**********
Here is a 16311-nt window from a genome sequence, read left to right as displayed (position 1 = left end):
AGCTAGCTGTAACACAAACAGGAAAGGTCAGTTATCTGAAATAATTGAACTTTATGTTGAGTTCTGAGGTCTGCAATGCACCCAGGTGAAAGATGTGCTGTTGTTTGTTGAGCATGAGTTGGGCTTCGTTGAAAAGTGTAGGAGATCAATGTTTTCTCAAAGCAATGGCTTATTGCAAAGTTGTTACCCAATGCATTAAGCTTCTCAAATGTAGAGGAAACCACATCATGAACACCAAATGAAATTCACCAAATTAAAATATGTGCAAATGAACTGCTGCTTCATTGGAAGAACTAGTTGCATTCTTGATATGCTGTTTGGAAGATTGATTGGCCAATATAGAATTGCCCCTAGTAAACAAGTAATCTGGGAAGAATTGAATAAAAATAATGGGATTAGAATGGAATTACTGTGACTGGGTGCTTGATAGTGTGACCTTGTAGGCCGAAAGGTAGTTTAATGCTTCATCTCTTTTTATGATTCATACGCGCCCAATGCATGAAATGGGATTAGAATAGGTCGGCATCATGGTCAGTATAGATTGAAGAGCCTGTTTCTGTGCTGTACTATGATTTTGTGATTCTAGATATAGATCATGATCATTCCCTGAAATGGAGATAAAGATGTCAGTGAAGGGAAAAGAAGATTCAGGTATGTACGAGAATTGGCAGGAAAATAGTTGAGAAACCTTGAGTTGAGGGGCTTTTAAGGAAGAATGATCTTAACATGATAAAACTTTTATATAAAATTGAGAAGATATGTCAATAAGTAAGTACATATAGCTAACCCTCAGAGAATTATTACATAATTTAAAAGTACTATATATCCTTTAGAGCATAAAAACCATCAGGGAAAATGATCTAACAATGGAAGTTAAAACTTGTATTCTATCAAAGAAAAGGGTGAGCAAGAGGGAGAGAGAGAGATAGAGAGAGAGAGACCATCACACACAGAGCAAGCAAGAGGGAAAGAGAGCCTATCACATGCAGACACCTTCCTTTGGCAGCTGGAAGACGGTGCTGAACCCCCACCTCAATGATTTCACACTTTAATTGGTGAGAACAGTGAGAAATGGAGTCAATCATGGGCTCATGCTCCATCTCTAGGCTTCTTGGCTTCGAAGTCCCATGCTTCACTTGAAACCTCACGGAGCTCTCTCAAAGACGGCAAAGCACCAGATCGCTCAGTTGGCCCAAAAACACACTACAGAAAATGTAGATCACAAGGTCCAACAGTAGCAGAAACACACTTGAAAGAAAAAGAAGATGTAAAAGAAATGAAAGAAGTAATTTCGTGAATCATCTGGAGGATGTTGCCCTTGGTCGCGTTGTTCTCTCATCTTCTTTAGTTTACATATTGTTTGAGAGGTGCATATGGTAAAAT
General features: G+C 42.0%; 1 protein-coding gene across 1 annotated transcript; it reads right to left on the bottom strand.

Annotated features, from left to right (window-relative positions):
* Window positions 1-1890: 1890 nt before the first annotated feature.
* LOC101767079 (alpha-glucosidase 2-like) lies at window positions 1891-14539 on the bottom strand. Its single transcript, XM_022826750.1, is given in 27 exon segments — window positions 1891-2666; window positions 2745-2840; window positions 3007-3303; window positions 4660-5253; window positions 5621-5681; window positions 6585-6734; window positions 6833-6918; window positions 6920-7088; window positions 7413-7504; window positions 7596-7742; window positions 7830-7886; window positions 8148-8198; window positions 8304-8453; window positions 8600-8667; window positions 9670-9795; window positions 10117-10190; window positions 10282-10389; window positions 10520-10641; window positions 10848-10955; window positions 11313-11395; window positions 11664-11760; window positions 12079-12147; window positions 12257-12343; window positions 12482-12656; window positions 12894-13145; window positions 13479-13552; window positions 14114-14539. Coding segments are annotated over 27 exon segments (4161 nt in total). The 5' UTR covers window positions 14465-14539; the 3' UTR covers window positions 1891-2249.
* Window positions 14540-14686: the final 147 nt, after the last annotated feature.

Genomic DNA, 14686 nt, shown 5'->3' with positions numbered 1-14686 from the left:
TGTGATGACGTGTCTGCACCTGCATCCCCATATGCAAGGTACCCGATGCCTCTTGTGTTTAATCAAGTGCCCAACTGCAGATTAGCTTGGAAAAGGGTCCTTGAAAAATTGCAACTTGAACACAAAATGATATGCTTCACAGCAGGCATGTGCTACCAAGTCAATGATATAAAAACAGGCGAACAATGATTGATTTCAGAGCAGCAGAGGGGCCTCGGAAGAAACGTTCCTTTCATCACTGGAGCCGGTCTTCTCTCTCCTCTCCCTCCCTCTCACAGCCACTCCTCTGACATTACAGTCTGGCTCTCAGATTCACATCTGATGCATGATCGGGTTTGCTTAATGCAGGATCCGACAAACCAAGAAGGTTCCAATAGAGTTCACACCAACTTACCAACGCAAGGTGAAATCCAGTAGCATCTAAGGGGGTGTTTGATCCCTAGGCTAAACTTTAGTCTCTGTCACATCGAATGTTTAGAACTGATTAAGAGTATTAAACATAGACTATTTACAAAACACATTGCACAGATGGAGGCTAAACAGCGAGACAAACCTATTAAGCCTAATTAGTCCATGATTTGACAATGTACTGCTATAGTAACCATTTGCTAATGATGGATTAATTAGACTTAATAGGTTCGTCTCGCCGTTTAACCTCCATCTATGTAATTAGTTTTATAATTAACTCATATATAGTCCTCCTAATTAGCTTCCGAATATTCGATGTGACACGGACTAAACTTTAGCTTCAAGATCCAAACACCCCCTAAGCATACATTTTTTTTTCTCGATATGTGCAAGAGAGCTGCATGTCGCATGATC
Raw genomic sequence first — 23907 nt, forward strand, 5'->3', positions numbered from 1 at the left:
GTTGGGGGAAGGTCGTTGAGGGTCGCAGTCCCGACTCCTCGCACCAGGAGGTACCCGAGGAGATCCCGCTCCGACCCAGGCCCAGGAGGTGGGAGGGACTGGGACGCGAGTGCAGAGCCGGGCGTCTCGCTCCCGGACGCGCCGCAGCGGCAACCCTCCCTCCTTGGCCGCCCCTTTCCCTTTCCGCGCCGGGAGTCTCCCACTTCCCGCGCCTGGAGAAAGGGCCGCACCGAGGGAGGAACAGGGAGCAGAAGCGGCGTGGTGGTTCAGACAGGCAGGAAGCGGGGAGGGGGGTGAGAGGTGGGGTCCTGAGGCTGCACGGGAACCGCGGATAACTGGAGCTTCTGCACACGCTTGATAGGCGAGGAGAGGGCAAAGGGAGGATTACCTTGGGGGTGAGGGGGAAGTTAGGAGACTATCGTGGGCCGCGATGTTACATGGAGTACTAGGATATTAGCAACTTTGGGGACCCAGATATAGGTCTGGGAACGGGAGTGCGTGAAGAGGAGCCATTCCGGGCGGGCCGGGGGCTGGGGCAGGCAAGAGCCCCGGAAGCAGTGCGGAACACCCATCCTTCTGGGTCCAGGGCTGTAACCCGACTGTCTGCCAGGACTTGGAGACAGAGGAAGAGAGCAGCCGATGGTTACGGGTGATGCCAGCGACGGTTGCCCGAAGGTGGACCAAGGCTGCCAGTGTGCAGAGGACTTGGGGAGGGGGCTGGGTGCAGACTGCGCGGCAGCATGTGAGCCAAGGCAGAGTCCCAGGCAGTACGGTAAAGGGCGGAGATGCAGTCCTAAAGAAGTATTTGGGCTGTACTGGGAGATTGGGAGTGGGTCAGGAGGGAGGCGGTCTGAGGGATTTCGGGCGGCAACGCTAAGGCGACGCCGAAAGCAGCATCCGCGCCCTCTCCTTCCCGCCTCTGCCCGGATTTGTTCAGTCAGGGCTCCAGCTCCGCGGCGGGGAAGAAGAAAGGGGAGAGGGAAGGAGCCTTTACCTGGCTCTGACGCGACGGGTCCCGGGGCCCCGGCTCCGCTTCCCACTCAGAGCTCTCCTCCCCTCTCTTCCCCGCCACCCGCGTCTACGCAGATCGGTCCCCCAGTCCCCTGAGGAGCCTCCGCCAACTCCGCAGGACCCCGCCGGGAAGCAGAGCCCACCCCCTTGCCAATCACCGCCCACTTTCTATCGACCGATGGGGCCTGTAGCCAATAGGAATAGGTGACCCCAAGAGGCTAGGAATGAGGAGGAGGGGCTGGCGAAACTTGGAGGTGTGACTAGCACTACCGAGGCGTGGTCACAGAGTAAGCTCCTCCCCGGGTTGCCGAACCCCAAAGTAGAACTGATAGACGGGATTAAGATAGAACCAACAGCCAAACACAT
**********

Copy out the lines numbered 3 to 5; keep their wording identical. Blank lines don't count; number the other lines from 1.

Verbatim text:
General features: G+C 42.0%; 1 protein-coding gene across 1 annotated transcript; it reads right to left on the bottom strand.

Annotated features, from left to right (window-relative positions):
* Window positions 1-1890: 1890 nt before the first annotated feature.